At lunchtime he ate most of his remaining apple, and there still was not a home in sight. He had forgotten how truly uncomfortable it was to have to walk so much and not have anything 'decent' to eat. As he paced along he found his thoughts drawn to memories of food, of favorite meals and treats. As often is the case, the more he tried to not think of them, the more they intruded into his mind. Platters of roast and potatoes, eggs and bacon, fresh-baked nut-cakes, vegetable stew all steaming and fragrant and hot...

He finally gave in and ate the last bits of his apple. It didn't help.

Another thing that didn't help was the continuing problem of little rivers. The road frequently had them crossing it along this stretch, waters coming down off the hills and heading for the marshy lowland on the other side. He soon was greatly wearied of having to wade and jump through cold muddy water, and of trying to avoid the pale worms that lay scattered along the flooded ways. Only thing worse than stepping on dead worms was stepping on slugs, and he encountered a few of those along the side of the road as well, grimacing and scraping the bottom of his feet in the dirt to get rid of the feeling of them.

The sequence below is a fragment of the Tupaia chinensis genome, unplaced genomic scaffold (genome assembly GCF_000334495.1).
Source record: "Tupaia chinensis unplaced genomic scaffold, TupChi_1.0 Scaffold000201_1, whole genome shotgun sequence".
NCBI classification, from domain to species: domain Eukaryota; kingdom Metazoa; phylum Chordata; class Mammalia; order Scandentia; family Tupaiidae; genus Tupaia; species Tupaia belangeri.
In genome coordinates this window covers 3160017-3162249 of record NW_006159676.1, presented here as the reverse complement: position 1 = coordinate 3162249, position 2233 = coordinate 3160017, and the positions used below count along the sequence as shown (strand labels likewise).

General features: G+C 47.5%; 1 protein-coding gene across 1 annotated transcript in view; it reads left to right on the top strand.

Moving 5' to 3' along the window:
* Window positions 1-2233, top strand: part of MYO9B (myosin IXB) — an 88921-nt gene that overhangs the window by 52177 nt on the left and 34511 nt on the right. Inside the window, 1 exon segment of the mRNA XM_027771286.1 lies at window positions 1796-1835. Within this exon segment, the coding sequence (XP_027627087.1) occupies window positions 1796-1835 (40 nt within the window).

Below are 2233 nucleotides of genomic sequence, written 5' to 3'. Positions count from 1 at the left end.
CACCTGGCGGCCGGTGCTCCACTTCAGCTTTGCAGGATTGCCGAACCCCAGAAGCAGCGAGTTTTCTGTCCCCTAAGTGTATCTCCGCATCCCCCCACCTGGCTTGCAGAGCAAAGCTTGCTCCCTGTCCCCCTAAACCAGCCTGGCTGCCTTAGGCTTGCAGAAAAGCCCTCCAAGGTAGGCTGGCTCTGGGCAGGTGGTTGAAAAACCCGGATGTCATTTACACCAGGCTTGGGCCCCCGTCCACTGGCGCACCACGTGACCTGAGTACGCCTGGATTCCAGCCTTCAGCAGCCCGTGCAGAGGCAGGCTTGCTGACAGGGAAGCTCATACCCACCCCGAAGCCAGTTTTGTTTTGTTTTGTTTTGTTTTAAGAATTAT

By the time the day was waning he was muddy and miserable enough that any food or fire would have been welcome, and when a farmhouse finally came into view he would have run to it if he hadn't been so footsore.

He walked up the cartpath. It did not look particularly welcoming, but there was smoke coming from a stovepipe so he knew there had to be someone about. He noted there were three barns which were low and in ill repair. When a whiff of the barns blew his way he sincerely hoped he didn't need to sleep there; he heard and smelled a great many chickens, but to his relief no dogs barked.

The brown door was in need of fresh paint, and a sour smell rose up from the old hay that was scattered about the yard. Two stacks of empty chicken crates leaned against the house. No, it wasn't promising. He could find neither bell nor knocker, so he tenatively tapped on the door with his knuckles, and waited. Inside there was some movement then the door abruptly opened to reveal a somewhat pinched-looking hobbit-lady with a stained apron tied over her dress.

She frowned at him warily. "Yes?"

Aware of his muddy and bedraggled appearance, Bilbo could only assume she was taking him for some sort of begger or worse, especially being so far out from any other home.  He smiled at her and tried to set her at ease. "Good evening! I've just been traveling to visit relatives and seem to have found myself rather far from town. Is there any chance you might be able to offer some shelter for the night, and a bite to eat?"  She looked so unhospitable he added, "I am willing to pay you a fair price for it." Topping this information off with a slight bow, he waited for a reply.

"You'll have to wait." she said, and firmly closed the door.